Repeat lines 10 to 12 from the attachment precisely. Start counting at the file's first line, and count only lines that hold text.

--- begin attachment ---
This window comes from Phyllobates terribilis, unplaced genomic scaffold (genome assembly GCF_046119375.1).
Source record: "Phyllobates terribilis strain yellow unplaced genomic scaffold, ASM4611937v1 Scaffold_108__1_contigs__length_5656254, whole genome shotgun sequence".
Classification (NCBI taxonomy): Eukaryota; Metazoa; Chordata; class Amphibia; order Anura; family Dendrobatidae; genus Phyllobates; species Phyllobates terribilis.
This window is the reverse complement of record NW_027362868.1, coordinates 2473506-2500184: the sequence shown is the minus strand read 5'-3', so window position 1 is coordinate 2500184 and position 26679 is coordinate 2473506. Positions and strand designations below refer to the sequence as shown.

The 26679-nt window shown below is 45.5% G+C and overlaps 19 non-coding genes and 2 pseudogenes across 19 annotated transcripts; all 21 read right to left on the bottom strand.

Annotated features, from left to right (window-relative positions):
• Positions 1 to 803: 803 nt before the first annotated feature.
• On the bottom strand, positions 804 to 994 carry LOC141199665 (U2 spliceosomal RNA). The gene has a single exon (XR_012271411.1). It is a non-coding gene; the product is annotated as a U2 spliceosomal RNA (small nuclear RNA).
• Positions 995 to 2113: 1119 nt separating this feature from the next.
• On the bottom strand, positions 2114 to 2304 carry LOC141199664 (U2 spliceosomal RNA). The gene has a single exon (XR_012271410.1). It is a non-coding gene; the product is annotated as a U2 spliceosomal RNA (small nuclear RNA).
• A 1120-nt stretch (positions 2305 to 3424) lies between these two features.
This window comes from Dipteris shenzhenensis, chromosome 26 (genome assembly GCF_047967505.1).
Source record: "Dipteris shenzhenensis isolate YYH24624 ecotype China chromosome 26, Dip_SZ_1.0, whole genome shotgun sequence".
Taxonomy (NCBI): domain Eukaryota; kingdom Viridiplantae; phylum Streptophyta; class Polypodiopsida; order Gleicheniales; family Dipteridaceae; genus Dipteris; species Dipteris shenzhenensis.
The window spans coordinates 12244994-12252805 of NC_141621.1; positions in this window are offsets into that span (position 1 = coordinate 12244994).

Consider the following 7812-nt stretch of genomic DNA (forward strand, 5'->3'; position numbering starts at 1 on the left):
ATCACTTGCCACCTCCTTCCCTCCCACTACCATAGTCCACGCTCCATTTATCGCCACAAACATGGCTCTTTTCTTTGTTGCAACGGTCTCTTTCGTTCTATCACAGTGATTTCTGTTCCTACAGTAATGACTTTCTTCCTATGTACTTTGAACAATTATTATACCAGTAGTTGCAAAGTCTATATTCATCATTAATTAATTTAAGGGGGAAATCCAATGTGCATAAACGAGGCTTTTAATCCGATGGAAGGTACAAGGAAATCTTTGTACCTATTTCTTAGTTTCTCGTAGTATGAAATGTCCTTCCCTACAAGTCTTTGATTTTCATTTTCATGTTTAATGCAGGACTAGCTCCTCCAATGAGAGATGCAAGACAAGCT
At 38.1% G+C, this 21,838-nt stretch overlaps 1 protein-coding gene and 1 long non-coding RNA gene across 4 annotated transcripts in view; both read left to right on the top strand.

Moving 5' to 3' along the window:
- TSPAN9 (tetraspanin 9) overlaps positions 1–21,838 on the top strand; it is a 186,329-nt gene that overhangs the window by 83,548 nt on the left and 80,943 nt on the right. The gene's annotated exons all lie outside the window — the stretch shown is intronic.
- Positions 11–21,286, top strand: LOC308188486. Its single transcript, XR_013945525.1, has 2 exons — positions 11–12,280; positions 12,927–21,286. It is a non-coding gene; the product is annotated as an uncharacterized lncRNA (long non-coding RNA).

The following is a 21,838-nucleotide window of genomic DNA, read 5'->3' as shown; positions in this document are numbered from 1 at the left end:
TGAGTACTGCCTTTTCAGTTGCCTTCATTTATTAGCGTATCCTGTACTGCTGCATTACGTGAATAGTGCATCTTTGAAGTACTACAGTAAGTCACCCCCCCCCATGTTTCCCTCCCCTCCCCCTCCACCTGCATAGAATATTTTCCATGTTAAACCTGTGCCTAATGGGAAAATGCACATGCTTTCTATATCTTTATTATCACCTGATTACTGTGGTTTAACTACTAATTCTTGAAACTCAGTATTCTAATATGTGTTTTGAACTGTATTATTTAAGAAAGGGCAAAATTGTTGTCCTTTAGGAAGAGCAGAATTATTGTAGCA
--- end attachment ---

• On the bottom strand, positions 2114 to 2304 carry LOC141199664 (U2 spliceosomal RNA). The gene has a single exon (XR_012271410.1). It is a non-coding gene; the product is annotated as a U2 spliceosomal RNA (small nuclear RNA).
• A 1120-nt stretch (positions 2305 to 3424) lies between these two features.
This window comes from Dipteris shenzhenensis, chromosome 26 (genome assembly GCF_047967505.1).